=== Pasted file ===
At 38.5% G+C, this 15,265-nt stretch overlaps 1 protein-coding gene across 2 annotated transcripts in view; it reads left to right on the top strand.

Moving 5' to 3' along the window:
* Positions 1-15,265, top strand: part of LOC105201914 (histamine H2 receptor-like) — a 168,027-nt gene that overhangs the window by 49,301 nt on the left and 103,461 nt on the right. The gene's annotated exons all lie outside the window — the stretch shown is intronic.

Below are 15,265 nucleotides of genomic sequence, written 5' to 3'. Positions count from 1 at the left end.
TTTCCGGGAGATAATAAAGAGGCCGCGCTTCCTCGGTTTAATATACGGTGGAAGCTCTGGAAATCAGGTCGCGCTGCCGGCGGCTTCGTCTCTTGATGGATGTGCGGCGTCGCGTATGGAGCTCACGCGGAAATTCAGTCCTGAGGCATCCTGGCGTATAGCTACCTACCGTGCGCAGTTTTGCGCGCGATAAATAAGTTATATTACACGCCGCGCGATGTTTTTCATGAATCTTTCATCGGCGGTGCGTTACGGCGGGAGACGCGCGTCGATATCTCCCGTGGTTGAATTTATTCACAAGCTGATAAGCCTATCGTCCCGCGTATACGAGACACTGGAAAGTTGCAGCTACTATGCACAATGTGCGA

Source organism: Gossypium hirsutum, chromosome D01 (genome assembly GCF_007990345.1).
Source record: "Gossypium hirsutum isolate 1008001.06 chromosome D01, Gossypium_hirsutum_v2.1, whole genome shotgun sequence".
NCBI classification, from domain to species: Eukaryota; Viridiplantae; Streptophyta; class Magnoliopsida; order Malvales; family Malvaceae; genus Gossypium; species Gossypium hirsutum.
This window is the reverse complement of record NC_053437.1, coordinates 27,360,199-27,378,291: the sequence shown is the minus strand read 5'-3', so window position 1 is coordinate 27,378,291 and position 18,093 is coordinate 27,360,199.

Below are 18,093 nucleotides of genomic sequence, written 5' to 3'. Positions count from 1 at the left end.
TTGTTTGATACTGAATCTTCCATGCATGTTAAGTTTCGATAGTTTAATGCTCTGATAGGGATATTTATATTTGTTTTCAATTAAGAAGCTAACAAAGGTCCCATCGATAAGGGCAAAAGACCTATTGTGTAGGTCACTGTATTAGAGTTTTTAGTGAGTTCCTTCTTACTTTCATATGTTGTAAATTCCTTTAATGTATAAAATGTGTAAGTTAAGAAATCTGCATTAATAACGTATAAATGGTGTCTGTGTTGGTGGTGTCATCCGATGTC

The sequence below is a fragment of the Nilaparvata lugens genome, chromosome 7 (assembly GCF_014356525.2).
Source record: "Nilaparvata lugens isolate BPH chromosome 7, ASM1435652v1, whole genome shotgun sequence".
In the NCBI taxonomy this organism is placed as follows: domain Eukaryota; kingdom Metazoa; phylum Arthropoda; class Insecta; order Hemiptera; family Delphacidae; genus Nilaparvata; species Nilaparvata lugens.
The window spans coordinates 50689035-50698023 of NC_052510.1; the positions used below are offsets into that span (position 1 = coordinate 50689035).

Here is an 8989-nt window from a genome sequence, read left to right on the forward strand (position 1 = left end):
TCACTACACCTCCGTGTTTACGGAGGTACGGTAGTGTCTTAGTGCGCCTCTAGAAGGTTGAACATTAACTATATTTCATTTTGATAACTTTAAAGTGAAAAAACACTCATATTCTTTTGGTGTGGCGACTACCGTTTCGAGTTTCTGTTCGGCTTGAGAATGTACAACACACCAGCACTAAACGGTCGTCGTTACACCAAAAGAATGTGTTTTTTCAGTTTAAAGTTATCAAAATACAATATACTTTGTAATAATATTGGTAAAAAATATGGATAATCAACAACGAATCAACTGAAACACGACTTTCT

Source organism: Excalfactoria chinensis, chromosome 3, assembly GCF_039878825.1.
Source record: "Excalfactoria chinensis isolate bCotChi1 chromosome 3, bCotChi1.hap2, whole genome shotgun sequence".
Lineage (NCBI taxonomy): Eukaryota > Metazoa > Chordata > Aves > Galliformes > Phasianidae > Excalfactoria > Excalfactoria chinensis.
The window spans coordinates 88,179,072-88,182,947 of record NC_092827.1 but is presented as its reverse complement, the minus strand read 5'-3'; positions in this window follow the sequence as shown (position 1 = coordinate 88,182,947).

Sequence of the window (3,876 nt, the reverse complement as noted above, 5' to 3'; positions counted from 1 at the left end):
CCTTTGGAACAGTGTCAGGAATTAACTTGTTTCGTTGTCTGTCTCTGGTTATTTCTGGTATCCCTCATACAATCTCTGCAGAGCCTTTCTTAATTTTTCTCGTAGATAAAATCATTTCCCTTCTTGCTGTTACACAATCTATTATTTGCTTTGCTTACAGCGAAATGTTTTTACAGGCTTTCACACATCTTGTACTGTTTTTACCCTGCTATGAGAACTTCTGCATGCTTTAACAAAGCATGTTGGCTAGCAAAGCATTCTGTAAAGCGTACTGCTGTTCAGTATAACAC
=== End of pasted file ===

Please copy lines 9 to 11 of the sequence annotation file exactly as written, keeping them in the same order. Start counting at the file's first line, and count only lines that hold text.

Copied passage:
This window is the reverse complement of record NC_053437.1, coordinates 27,360,199-27,378,291: the sequence shown is the minus strand read 5'-3', so window position 1 is coordinate 27,378,291 and position 18,093 is coordinate 27,360,199.

Below are 18,093 nucleotides of genomic sequence, written 5' to 3'. Positions count from 1 at the left end.
TTGTTTGATACTGAATCTTCCATGCATGTTAAGTTTCGATAGTTTAATGCTCTGATAGGGATATTTATATTTGTTTTCAATTAAGAAGCTAACAAAGGTCCCATCGATAAGGGCAAAAGACCTATTGTGTAGGTCACTGTATTAGAGTTTTTAGTGAGTTCCTTCTTACTTTCATATGTTGTAAATTCCTTTAATGTATAAAATGTGTAAGTTAAGAAATCTGCATTAATAACGTATAAATGGTGTCTGTGTTGGTGGTGTCATCCGATGTC